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Your Environment. Your Health.

A MULTI-OMICS APPROACH TO ENVIRONMENT AND DEPRESSION IN PARKINSONS DISEASE (MOOD-PD)

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Principal Investigator: Ritz, Beate R
Institute Receiving Award University Of California Los Angeles
Location Los Angeles, CA
Grant Number R21ES032593
Funding Organization National Institute of Environmental Health Sciences
Award Funding Period 24 Sep 2021 to 31 Aug 2023
DESCRIPTION (provided by applicant): Project Abstract We propose to use metabolic and multi-omic markers to elucidate how chronic, long-term pesticide exposures affect the occurrence of depression and anxiety in elderly living in a rural environment and those who develop Parkinson’s disease (PD) and depression. Depression and anxiety disorders are the most common types of mental disorders in older adults. Depression prevalence is as high as 25% in long-term care settings and strongly contributes to health care use for comorbid illnesses1-5. Major depressive episodes and clinical anxiety occur at a much higher rate among PD patients even well before PD diagnosis1,2. Improving our understanding of modifiable risk factors and mechanisms involved in depression and anxiety amongst the elderly is an urgent public health matter. Over the past two decades, our team has generated a unique data resource that now provides us with the opportunity to investigate the contributions of common and important environmental exposures (pesticides) to depression and anxiety and to explore disease processes through multidimensional biologic networks. With prior funding, we have collected lifetime depression/anxiety diagnosis and treatment histories as well as current (and follow-up) status of depressive and anxiety symptoms in a large population- based case control study of PD among residents of the California Central Valley, including more than 500 PD patients we closely followed for over a decade. Among these individuals, as many as 38% of PD patients and 27% of elderly without PD reported a diagnosis of depression or anxiety disorder at any time during their life. For all study participants we have genome (Illumina Global Screening Array, 660K markers) data available, and for ~800 additionally we generated epigenome (Illumina Infinium 450K DNA platform; genome-wide DNA methylation) and untargeted metabolomic data (at two time points for 300 participants). We developed a longitudinal geographic information system (GIS) based assessment for pesticide exposures that links state-mandated information on type, date, and location of all agricultural pesticide applications in California recorded since 1974 to land use maps and study participants’ residences and work places. Additionally, we collected extensive information on occupational, home and gardening use of pesticides. Biologic processes, including biologic (metabolic, epigenetic) responses to chronic toxicant exposures or disease processes are dynamic but also dependent on genetic susceptibilities. Here, we propose to combine a powerful systems biology analytic approach to interrogate epigenetic and metabolomic data anchored in genetics to identify signatures for specific pesticide exposures (organophosphates, pyrethroids, neonicotinoids) and peripheral disease processes related to depression in PD. Our data uniquely position us to efficiently conduct a high-risk pilot study that investigates multidimensional networks using supervised machine learning methods to identify chronic response patterns in biologic systems across different molecular layers that can be linked to exposure and/or disease processes. Assembling our multi-omic data into multidimensional networks will address gaps in our current knowledge concerning molecular mechanisms contributing to depression and anxiety disorders in PD, a major neurodegenerative disorder of growing importance in aging societies.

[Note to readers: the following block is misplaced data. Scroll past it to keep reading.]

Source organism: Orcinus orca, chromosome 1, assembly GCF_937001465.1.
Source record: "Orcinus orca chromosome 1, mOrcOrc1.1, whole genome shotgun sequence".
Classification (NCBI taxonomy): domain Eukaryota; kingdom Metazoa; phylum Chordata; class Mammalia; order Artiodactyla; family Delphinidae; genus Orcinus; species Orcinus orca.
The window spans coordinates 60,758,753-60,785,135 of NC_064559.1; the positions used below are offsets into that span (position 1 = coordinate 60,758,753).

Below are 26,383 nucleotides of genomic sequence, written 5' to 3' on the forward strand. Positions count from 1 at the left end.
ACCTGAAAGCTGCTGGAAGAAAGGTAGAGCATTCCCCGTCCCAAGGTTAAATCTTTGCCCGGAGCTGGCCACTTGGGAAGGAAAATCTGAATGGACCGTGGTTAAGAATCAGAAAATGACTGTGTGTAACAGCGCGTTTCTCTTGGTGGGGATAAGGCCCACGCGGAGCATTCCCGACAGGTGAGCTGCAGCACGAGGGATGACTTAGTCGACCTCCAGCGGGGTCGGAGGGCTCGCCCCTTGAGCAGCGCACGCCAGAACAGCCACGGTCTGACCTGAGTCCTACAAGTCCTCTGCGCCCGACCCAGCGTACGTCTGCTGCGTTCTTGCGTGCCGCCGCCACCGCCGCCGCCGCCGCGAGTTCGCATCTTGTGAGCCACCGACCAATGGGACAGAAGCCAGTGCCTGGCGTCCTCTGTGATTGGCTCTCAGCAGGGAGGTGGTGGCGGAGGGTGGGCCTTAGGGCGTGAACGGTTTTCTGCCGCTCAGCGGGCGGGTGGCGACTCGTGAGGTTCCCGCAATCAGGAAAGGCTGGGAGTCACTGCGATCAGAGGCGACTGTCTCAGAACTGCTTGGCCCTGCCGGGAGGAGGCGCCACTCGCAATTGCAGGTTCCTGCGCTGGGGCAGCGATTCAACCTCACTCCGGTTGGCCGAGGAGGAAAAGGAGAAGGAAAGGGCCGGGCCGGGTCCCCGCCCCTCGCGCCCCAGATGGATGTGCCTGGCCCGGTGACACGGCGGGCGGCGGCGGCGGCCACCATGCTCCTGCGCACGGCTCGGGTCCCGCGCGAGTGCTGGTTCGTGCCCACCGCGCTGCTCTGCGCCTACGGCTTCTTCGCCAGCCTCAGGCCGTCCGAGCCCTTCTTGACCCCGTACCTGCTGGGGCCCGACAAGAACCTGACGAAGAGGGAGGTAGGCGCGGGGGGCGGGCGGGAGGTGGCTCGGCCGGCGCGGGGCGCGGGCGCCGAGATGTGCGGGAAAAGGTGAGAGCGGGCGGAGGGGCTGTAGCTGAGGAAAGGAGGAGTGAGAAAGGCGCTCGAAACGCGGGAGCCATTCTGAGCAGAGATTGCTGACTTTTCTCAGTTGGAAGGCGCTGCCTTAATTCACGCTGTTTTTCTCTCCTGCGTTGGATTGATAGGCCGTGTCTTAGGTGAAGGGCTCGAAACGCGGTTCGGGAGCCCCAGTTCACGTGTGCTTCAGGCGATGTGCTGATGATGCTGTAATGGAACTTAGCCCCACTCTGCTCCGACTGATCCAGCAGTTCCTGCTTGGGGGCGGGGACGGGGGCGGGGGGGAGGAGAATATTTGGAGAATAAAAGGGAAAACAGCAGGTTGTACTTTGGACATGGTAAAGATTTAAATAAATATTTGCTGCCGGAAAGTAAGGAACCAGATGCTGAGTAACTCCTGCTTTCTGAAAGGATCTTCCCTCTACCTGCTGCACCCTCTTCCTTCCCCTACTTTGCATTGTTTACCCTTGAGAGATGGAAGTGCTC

Science Code(s)/Area of Science(s) Primary: 10 - Epigenetics
Secondary: 03 - Carcinogenesis/Cell Transformation
Publications No publications associated with this grant
Program Officer Kimberly Mcallister
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